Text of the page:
Middle East ETFs Will be Available "This Year"

By Mike Caggeso
Associate Editor

Several Middle East markets are expected to launch exchange-traded funds (ETFs) this year, according to a senior official at Morgan Stanley (MS), opening the door to the region's very lucrative, fast-growing economies.

"Most exchanges in the region would like ETFs, even Saudi Arabia. The region sees ETFs as an appealing product for the [Gulf Cooperation Council] investor as well as other investors in the region," Deborah Fuhr, Morgan Stanley's managing director of investment strategies, told the United Arab Emirates' Khaleej Times.

Fuhr said exchanges in Oman, Saudi Arabia and Egypt are likely to be the first to offer ETFs. There is also interest from the Dubai International Financial Exchange (DIFX) and the Abu Dhabi Securities Market (ADSM), she said.

The simplicity of ETFs - which are index-tracking funds that can be bought and sold like stocks - are an ideal method for tapping the economies of overseas markets. Many times, the ETFs represent an individual country's main index or a basket of related stocks, such as agriculture or commodities.

The first ETF launched in 1993 and since then their popularity has only grown. There are currently 1,173 ETFs listed on exchanges in the United States, Latin America, Europe, Asia, Australia and South Africa, according to Business 24/7

Tapping Oil-backed Economies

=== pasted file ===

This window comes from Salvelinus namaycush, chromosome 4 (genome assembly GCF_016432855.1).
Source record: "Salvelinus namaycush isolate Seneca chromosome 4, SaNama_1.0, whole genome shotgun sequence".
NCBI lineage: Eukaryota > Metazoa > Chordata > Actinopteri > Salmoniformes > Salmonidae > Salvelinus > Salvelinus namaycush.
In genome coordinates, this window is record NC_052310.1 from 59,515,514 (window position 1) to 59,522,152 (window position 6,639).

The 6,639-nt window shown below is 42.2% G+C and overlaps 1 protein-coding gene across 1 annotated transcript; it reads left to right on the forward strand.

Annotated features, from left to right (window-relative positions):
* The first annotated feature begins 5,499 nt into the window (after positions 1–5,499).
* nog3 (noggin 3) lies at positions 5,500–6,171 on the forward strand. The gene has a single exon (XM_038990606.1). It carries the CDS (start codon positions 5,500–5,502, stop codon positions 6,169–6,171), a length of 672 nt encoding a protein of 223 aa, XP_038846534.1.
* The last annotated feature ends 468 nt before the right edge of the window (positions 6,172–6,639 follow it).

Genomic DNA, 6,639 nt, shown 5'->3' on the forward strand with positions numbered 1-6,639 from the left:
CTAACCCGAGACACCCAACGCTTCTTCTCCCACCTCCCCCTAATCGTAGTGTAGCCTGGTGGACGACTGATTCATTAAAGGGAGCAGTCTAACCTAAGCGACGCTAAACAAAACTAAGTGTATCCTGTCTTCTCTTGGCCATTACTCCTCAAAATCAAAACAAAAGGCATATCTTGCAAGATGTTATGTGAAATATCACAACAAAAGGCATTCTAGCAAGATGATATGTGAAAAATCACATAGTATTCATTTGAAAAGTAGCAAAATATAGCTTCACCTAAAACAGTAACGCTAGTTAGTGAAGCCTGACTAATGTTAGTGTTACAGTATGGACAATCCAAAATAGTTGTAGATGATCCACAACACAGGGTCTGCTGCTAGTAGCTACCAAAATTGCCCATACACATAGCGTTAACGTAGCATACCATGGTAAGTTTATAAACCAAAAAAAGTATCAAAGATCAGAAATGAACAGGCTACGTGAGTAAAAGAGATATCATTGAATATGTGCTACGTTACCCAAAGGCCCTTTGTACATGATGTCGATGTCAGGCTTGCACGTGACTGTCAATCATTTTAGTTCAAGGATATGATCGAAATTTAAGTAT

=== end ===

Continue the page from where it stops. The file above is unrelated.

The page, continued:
Once the Middle East region does offer ETFs, there's little doubt a barrage of institutions, sovereign wealth funds and individual investors will flock to them.

Not only are the funds attractive because Middle East exchanges are soaring right now, but also because many of these economies are built and sustained by the region's oil wealth. And they'll fare even better in the future, as oil is expected to peak as high as $187 this year.

That's certainly the case for Saudi Arabia, but the real gem of this group is the UAE, where sovereign wealth funds are slowly releasing highly valued holdings onto local indices.

Last November, Dubai Ports World, a state-run holding company, set a regional record for the biggest initial public offering (IPO) by raising $5 billion. Its success will no doubt prompt other UAE governments to launch more public share sales.

The boom in Middle East investors looking to sink their petro-dollars into more long-term investments has made many Western investors envious of these opportunities, especially as the U.S. economy closes in on a possible recession.

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